If you’re someone who’s quite shy and don’t really like answering or asking questions while in class, there’s an app for that! Perry Samson, a professor at the University of Michigan has developed an iPad app that aims to make use of technology in order to make interactions within the classroom more engaging and less intimidating.

Dubbed LectureTools (which is also the name of the company the app is launched under), the app was originally designed for regular computers but has since been ported onto tablets. It will now allow students to use their iPads in class to keep notes on lectures, send questions to faculty members and also respond to questions that the lecturer might be asking during class. This includes multiple choice questions, free response along with image-based questions. Students will also be able to write on the side of a lecture slide to voice out their questions or to ask for clarification on a particular slide/topic that they find confusing. Since the information is saved online, students will be able to access it via different methods, such as through mobile devices like the iPad, but also through their computers
Read More:
LectureTools is an iPad app that hopes to make lectures a more engaging and intimate experience

About the author

Leave a Reply

This site uses Akismet to reduce spam. Learn how your comment data is processed.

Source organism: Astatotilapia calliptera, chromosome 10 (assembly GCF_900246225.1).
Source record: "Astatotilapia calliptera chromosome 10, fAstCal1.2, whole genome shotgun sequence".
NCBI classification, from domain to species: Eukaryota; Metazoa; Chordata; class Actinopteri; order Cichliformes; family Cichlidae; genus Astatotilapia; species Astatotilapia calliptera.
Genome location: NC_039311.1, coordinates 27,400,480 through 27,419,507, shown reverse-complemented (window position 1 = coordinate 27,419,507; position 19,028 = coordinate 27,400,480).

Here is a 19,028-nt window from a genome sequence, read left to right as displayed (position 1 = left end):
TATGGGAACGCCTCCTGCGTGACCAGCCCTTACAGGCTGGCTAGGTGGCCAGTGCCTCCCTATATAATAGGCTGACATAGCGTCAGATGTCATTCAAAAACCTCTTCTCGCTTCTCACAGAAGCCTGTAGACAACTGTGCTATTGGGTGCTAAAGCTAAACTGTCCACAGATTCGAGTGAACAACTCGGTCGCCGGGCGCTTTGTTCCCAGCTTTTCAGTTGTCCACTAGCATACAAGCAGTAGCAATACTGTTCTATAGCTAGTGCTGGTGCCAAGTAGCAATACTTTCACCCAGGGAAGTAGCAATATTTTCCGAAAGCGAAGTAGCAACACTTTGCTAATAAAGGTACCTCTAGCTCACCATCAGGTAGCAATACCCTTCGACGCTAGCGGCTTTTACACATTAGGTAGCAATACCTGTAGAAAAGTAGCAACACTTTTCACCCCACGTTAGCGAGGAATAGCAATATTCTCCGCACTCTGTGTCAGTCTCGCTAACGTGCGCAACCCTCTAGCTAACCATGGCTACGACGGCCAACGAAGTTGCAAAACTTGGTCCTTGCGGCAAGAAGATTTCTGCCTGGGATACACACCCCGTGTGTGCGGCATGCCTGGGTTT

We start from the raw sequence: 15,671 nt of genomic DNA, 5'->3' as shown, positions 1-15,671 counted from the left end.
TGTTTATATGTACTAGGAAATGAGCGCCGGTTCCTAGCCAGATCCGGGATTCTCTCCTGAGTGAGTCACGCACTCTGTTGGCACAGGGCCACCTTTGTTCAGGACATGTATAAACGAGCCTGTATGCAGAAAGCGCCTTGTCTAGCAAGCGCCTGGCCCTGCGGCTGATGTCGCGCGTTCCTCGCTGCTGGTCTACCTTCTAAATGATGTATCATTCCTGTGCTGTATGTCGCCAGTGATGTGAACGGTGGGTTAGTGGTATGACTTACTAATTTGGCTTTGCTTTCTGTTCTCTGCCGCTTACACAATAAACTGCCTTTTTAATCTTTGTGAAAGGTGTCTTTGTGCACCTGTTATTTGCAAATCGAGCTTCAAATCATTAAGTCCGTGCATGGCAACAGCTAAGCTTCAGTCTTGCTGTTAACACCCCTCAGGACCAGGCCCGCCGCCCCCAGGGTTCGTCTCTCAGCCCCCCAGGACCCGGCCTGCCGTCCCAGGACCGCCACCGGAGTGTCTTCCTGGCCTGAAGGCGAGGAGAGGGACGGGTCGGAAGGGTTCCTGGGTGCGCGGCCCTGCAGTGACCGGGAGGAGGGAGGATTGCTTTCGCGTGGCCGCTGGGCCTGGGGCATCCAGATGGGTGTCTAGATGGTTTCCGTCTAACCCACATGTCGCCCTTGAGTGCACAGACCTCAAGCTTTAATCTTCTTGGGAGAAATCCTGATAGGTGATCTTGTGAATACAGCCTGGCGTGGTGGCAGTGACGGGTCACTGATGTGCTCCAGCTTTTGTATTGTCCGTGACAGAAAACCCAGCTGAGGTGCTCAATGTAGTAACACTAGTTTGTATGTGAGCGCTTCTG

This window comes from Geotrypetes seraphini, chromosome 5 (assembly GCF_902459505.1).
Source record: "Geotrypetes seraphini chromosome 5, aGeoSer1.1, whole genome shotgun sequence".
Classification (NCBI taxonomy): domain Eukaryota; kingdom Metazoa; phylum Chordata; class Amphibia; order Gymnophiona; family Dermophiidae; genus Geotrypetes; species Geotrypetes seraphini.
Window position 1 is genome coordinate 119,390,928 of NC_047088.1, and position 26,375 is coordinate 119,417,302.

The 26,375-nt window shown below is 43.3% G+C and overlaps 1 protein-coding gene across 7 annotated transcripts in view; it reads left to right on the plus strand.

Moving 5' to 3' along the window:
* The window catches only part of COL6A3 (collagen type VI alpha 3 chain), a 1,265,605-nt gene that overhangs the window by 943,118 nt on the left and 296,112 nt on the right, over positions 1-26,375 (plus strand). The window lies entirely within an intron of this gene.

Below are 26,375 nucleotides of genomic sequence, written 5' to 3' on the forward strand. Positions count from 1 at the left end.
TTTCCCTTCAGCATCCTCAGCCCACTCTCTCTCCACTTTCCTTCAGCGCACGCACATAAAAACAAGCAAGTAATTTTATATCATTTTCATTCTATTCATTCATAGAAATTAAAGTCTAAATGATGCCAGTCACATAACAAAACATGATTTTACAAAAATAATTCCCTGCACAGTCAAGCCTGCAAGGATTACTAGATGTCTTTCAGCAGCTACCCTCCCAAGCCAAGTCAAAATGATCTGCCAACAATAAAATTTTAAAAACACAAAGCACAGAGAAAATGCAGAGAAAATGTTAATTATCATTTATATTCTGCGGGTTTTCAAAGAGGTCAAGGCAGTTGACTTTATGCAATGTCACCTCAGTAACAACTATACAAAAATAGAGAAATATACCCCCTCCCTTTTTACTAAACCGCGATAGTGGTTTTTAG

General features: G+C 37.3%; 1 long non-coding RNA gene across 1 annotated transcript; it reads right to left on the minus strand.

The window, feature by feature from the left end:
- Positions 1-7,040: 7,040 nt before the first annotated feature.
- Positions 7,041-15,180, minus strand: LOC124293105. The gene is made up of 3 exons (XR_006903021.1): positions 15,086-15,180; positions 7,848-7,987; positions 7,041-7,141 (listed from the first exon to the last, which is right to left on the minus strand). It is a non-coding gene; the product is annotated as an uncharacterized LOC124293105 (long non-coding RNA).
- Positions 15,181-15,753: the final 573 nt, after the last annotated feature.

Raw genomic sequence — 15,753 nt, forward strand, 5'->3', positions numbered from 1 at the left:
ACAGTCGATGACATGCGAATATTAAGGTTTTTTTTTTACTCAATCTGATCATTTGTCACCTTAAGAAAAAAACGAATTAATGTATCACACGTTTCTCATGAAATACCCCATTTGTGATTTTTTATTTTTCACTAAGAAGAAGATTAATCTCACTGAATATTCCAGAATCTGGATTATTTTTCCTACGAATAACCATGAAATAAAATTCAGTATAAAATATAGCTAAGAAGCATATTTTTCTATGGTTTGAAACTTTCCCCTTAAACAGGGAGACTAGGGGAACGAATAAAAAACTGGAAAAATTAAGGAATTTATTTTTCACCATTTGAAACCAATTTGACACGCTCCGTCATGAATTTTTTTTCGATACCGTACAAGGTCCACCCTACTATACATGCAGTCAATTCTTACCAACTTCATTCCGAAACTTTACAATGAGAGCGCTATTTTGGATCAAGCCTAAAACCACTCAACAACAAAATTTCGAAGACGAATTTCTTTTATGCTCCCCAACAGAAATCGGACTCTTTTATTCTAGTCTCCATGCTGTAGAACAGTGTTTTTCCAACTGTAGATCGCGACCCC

Sign Up for Our Newsletter

Get notified of our weekly selection of news

You May Also Like

Thailand touts ‘innovation hub’ aim

The move is also part of its plan to raise Thailand’s position in the Global Innovation Index from 43rd in 2021 and ensure Bangkok appears in the top 50 best cities for startups as the capital was ranked in 71st place in the Global Startup Ecosystem Index 2021. 

How are emerging markets combatting cryptocurrency-related crime?

A record $14bn in digital currencies were transferred to illegal addresses last year, according to blockchain data platform Chainalysis, up 79% on the $7.8bn recorded in 2020.

Why South-East Asian SMEs are missing out on the digital revolution

Digital financial services, in particular, have kept the South-East Asian economy afloat. The rise of digital payments and greater access to the internet have fuelled the rapid rise in digital consumers amid the pandemic. Online payments in the region are poised to exceed $1 trillion by 2025, driven by the ongoing trend away from cash payments and increased usage of e-commerce, as well as further development of new payment methods, particularly for e-wallets and prepaid cards.